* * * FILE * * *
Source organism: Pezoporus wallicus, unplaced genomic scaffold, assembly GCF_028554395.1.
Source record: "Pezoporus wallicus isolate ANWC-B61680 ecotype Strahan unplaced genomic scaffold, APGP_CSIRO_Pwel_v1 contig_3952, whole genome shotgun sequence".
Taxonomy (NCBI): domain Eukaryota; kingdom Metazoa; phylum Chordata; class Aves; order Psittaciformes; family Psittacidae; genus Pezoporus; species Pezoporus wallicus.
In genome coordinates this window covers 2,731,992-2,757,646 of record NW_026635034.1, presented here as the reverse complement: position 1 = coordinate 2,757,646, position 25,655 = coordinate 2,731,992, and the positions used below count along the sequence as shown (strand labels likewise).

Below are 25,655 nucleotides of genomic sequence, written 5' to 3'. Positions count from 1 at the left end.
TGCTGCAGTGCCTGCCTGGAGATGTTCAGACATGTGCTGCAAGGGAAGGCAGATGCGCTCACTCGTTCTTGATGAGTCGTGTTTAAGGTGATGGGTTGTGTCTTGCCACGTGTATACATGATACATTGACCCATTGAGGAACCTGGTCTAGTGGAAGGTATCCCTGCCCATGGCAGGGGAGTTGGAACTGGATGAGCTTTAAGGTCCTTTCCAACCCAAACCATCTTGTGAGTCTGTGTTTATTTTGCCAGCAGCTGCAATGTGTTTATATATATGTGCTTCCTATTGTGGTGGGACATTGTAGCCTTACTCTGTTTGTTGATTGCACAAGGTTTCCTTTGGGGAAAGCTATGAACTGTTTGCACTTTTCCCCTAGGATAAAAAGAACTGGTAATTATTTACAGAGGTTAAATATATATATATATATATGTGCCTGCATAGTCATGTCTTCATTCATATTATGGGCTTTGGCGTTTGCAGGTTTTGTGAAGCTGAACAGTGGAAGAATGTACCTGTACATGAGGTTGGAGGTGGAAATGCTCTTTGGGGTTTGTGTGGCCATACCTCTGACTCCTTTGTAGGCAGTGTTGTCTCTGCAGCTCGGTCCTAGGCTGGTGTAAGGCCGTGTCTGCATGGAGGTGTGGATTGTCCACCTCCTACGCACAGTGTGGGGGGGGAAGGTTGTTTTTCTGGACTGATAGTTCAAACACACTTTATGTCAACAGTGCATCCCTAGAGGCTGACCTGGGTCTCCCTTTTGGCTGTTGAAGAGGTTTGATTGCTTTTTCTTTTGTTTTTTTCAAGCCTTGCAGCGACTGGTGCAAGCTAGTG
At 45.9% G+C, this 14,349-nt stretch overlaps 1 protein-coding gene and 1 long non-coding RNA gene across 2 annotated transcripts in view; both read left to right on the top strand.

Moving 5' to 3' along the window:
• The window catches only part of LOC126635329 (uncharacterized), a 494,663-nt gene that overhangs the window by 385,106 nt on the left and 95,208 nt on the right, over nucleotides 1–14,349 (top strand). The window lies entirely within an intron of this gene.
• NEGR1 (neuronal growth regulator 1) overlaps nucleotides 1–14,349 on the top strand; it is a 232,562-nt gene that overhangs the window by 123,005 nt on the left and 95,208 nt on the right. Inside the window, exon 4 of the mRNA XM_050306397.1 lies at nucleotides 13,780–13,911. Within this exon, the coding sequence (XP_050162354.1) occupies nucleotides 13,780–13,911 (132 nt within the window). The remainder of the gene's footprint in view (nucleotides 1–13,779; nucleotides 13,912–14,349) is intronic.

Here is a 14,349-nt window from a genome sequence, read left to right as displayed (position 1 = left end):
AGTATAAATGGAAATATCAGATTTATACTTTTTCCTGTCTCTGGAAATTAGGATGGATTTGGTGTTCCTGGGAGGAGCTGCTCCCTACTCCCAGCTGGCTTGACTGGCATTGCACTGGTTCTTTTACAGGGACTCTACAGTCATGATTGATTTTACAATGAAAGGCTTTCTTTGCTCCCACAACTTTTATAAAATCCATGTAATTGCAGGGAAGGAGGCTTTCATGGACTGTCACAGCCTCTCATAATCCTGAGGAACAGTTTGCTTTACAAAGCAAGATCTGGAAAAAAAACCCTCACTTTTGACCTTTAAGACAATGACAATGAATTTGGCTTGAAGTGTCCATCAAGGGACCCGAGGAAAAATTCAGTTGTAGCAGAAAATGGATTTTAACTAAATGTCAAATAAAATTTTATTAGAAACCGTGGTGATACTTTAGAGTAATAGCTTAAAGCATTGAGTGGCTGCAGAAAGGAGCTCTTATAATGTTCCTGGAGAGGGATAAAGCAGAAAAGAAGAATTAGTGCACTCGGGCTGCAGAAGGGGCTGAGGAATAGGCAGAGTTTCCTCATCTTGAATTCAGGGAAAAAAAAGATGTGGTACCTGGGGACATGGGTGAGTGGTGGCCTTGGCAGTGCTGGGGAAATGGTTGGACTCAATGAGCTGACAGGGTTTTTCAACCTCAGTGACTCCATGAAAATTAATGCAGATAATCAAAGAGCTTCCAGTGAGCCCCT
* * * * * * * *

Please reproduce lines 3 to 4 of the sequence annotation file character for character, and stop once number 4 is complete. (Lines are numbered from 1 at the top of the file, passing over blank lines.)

Taxonomy (NCBI): domain Eukaryota; kingdom Metazoa; phylum Chordata; class Aves; order Psittaciformes; family Psittacidae; genus Pezoporus; species Pezoporus wallicus.
In genome coordinates this window covers 2,731,992-2,757,646 of record NW_026635034.1, presented here as the reverse complement: position 1 = coordinate 2,757,646, position 25,655 = coordinate 2,731,992, and the positions used below count along the sequence as shown (strand labels likewise).